Observe again how accurately the Apostle defines for us the conditions on which Christian experience will be joyful and tranquil. It is 'in believing,' not in certain other exercises of mind, that these blessings are to be realised. And the forgetfulness of that plain fact leads to many good people's religion being very much more gloomy and disturbed than God meant it to be. For a large part of it consists in sadly testing their spiritual state, and gazing at their failures and imperfections. There is nothing cheerful or tranquillising in grubbing among the evils of your own heart, and it is quite possible to do that too much and too exclusively. If your favourite subject of contemplation in your religious thinking is yourself, no wonder that you do not get much joy and peace out of that. If you do, it will be of a false kind. If you are thinking more about your own imperfections than about Christ's pardon, more about the defects of your own love to Him than about the perfection of His love to you, if instead of practising faith you are absorbed in self-examination, and instead of saying to yourself, 'I know how foul and unworthy I am, but I look away from myself to my Saviour,' you are bewailing your sins and doubting whether you are a Christian, you need not expect God's angels of joy and peace to nestle in your heart. It is 'in believing,' and not in other forms of religious contemplation, however needful these may in their places be, that these fair twin sisters come to us and make their abode with us.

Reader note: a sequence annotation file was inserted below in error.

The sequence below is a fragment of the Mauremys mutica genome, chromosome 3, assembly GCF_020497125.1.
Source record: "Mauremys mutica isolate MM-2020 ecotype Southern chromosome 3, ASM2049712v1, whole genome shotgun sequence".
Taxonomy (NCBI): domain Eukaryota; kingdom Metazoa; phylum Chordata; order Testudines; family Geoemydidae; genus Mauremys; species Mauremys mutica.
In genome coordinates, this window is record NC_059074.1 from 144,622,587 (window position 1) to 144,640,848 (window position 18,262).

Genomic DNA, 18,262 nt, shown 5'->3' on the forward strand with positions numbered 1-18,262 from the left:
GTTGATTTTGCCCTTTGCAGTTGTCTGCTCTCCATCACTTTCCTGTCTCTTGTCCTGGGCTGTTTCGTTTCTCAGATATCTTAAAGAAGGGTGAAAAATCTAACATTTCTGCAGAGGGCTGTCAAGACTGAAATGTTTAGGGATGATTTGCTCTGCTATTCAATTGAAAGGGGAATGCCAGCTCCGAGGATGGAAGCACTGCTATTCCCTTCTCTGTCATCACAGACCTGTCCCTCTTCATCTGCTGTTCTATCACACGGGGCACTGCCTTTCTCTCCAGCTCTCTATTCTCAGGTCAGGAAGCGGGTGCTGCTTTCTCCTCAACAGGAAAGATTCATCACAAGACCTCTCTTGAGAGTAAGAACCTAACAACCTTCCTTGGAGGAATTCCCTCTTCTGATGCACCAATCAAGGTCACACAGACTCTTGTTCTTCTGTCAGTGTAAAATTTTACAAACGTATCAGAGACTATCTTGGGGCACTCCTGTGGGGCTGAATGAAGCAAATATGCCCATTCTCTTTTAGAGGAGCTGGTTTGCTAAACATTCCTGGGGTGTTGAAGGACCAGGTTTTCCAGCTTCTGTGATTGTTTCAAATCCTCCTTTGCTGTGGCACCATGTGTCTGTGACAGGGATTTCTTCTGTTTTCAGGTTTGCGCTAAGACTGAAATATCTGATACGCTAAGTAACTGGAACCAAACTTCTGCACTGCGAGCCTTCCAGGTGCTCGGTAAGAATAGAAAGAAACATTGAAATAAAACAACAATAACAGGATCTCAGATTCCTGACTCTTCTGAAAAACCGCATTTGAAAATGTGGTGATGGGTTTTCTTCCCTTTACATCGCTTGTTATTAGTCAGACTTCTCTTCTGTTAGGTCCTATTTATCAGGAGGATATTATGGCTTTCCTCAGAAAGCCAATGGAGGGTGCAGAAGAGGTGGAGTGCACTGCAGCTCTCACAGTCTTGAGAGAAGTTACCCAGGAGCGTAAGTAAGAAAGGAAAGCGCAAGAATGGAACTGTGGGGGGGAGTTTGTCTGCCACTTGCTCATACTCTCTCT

Then, the second step in this tracing of the origin of the hope which has the brighter source is the consideration that the joy and peace which spring from faith, in their turn produce that confident anticipation of future and progressive good.

Herein lies the distinguishing blessedness of the Christian joy and peace, in that they carry in themselves the pledge of their own eternity. Here, and here only, the mad boast which is doomed to be so miserably falsified when applied to earthly gladness is simple truth. Here 'to-morrow shall be as this day and much more abundant.' Such joy has nothing in itself which betokens exhaustion, as all the less pure joys of earth have. It is manifestly not born for death, as are they. It is not fated, like all earthly emotions or passions, to expire in the moment of its completeness, or even by sudden revulsion to be succeeded by its opposite. Its sweetness has no after pang of bitterness. It is not true of this gladness, that 'Hereof cometh in the end despondency and madness,' but its destiny is to 'remain' as long as the soul in which it unfolds shall exist, and 'to be full' as long as the source from which it flows does not run dry.